People affected by Hurricane Sandy, or their close relatives, can tap qualified retirement plans without having to follow certain procedures for hardship withdrawals, the Internal Revenue Service said. Taxability rules will still apply.
The government announcement Friday allows administrators of 401(k) and other qualified plans to provide distributions even if plan documents don't include loan provisions, said IRS spokesman Eric Smith.
“The relief is designed to streamline the process by which plans can make distributions and still be qualified retirement plans, and to make it easier for people to get their money,” Mr. Smith said.
Like all hardship withdrawals, these are taxable and subject to a 10% early-withdrawal penalty.
The maximum distribution allowed is equal to the total available for a hardship distribution under the plan documents; the loans must occur by Feb. 1.
The qualified plans include 401(k)s, 403(b)s that public education and nonprofits offer workers, and 457(d) plans that government and certain nongovernment organizations qualify for through their employers.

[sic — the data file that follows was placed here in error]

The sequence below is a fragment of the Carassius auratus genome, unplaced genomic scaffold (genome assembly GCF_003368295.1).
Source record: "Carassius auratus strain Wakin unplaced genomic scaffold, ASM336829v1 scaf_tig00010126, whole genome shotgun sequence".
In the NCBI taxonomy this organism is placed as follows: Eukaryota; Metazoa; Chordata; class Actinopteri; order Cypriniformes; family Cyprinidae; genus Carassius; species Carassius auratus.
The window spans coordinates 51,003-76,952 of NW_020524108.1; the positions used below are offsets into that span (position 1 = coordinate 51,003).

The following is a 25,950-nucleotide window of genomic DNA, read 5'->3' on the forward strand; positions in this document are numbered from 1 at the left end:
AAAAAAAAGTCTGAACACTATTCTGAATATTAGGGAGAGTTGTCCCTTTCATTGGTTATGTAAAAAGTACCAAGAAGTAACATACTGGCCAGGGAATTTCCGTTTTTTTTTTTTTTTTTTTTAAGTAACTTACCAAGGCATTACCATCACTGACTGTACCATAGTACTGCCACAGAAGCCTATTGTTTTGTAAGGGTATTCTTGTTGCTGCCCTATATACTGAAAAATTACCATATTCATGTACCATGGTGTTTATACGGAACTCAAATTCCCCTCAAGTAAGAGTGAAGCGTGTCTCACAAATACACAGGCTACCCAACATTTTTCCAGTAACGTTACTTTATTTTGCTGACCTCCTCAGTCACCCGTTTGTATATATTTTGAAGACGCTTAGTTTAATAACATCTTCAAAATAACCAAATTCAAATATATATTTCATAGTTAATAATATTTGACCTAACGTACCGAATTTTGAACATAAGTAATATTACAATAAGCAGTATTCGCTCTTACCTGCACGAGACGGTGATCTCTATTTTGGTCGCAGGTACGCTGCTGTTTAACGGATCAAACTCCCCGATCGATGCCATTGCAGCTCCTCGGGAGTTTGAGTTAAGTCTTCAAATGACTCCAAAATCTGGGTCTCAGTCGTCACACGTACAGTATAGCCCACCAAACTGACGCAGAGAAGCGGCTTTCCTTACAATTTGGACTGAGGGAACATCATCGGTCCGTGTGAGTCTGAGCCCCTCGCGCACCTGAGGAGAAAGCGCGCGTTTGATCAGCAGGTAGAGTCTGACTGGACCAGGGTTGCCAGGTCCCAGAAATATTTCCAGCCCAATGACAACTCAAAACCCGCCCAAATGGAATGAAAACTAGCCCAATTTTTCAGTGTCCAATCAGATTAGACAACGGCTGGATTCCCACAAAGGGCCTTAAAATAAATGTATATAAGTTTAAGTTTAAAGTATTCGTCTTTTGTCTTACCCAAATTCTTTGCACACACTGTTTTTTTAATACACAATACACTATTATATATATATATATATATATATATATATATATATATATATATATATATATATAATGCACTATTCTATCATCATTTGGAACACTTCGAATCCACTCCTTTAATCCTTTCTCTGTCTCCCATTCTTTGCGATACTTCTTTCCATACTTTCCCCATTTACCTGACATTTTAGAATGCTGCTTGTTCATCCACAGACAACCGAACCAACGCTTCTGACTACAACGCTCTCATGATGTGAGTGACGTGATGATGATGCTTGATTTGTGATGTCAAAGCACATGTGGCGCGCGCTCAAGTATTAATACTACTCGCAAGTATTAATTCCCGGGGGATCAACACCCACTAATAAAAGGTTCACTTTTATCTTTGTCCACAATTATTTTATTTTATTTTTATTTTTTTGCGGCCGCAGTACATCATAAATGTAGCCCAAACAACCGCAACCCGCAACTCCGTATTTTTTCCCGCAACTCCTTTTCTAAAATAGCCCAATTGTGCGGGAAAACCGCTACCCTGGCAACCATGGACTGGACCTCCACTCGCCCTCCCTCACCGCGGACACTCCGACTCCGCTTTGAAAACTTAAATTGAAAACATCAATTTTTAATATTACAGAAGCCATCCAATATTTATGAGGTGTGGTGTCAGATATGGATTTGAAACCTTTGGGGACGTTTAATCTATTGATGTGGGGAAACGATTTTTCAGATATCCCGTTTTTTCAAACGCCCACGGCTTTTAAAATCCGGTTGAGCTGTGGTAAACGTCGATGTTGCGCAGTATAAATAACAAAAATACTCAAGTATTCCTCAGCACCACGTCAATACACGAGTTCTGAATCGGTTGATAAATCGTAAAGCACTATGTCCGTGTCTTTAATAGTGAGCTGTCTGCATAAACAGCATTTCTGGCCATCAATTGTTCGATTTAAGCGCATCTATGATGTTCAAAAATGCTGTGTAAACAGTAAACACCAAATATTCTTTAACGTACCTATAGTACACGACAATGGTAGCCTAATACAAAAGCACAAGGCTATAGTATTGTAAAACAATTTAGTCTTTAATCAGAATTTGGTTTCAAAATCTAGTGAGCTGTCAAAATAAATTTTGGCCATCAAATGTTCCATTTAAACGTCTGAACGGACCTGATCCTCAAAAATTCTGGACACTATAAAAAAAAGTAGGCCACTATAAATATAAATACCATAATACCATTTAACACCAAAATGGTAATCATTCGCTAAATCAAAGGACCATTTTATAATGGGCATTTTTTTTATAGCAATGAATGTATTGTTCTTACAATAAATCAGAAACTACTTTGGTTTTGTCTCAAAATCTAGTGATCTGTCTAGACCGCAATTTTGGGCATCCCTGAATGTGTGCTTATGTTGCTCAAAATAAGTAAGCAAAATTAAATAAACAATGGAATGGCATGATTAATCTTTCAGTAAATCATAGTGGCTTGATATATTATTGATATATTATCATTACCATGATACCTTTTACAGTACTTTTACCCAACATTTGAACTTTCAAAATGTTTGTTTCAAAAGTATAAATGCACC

The relief is aimed at anyone with a primary residence or place of employment in a covered disaster area. A relative of such a person affected by the storm that hit the New Jersey shoreline on Oct. 29 could withdraw from his or her retirement plan to help a spouse, parent, grandparent, child or other dependent who has been affected.
Individual retirement account holders can't take out loans, but their financial institutions may make IRA distributions under the relief, according to the IRS announcement, found here.